World cloud computing leaders convene at IU-hosted conference
The hot technology buzzword, "cloud," describes Internet-accessible infrastructure -- such as data storage and computing hardware -- that is hidden from users. Top cloud computing researchers and industry leaders from around the globe gathered in Indianapolis recently to discuss the latest research and the future of this powerful emerging discipline.
The IEEE 2nd International Conference on Cloud Computing Technology and Science (CloudCom 2010) ran from Nov. 30-Dec. 3 at University Place Conference Center at Indiana University-Purdue University Indianapolis (IUPUI). This year's hosts were the Pervasive Technology Institute at Indiana University and the IU School of Informatics and Computing.
Cloud computing makes data mobile, giving users access to a chosen cloud from any Internet-enabled device without requiring detailed understanding of the underlying computational technology. Clouds hold promise for academic and scientific research, as well as for business and industry, providing a cost-effective, shared mechanism for delivering greater computational power.
In addition to seven tutorials and four workshops, CloudCom 2010 featured the following keynotes from world leaders in cloud computing:
- Ian T. Foster, director of cyberinfrastructure and distinguished fellow, Argonne National Laboratory: "What cloud computing really means for science."
- Dennis Gannon, director of applications for cloud computing at Microsoft Research: "The client cloud: Changing the paradigm for scientific research."
- Kai Hwang, IEEE fellow and director of the Internet and Grid Computing Lab at University of Southern California: "Security, privacy, and data protection for trusted cloud computing."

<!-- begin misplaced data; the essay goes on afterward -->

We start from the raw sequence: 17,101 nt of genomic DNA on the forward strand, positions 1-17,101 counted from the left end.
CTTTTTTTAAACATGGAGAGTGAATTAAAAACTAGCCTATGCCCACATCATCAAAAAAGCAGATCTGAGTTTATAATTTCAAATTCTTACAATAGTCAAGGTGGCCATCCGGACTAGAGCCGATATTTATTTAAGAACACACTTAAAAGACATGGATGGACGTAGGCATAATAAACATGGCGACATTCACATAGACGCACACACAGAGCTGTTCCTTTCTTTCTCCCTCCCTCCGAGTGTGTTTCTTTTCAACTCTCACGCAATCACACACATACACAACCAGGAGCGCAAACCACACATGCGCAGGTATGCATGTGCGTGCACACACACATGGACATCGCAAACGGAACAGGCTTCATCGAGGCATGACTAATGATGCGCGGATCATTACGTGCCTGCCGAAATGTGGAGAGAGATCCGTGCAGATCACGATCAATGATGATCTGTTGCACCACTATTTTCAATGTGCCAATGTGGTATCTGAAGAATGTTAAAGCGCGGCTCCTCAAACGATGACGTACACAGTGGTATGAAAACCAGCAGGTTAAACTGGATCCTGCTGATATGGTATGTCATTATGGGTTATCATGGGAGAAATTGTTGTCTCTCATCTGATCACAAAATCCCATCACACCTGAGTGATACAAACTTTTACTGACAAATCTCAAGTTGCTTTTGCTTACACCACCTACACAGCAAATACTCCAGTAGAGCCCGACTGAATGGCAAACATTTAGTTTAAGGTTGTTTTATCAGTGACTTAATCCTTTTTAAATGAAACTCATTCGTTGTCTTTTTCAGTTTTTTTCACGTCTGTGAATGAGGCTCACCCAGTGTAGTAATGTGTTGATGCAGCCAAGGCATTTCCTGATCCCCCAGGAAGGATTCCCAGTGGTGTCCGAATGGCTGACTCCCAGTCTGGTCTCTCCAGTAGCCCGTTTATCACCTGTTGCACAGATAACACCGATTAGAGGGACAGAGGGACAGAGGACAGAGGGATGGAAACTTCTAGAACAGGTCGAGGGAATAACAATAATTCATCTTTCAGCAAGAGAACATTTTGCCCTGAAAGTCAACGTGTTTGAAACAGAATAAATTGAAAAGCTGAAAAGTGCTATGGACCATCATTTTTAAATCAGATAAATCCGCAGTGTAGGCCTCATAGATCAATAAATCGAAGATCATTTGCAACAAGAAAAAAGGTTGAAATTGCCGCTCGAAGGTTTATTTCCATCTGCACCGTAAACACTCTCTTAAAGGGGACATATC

A special CloudCom 2010 dinner seminar for Indiana business and industry leaders was also held Dec. 2 at the IUPUI Campus Center. The seminar featured speakers from Indiana University, Microsoft Research, and Yahoo and was designed to inform both small business owners and major industry professionals on the contributions cloud computing can make to their companies.
Internationally recognized cloud computing expert Geoffrey Fox, director of the Digital Science Center at IU's Pervasive Technology Institute and professor at the IU Bloomington School of Informatics and Computing, served as general chair for CloudCom 2010. Fox said, "The time for cloud computing has arrived -- and the success of this conference is evidence of that. In just one year's time, we have nearly tripled in size from the inaugural CloudCom conference."
Said Pervasive Technology Institute Executive Director Craig Stewart, who also serves as associate dean and associate vice president for Research Technologies, "Through involvement in large-scale efforts such as the National Science Foundation's TeraGrid, and leadership of the Future Grid project to define the next generation of high performance computing, Indiana University has emerged as a global leader in the field of cloud computing research. We're pleased that IU was selected to host IEEE CloudCom 2010, one of the most prestigious events in the field of cloud computing, bringing the world's best and brightest computational scientists to Indianapolis and Indiana University."
CloudCom 2010 program co-chair Judy Qiu added, "CloudCom had an exceptionally rich technical program, including a continuous tutorial track covering cloud infrastructure and programming. There were excellent hands-on learning opportunities for anyone wanting to know more about cloud computing."
This news release originally appeared Nov. 30, 2010.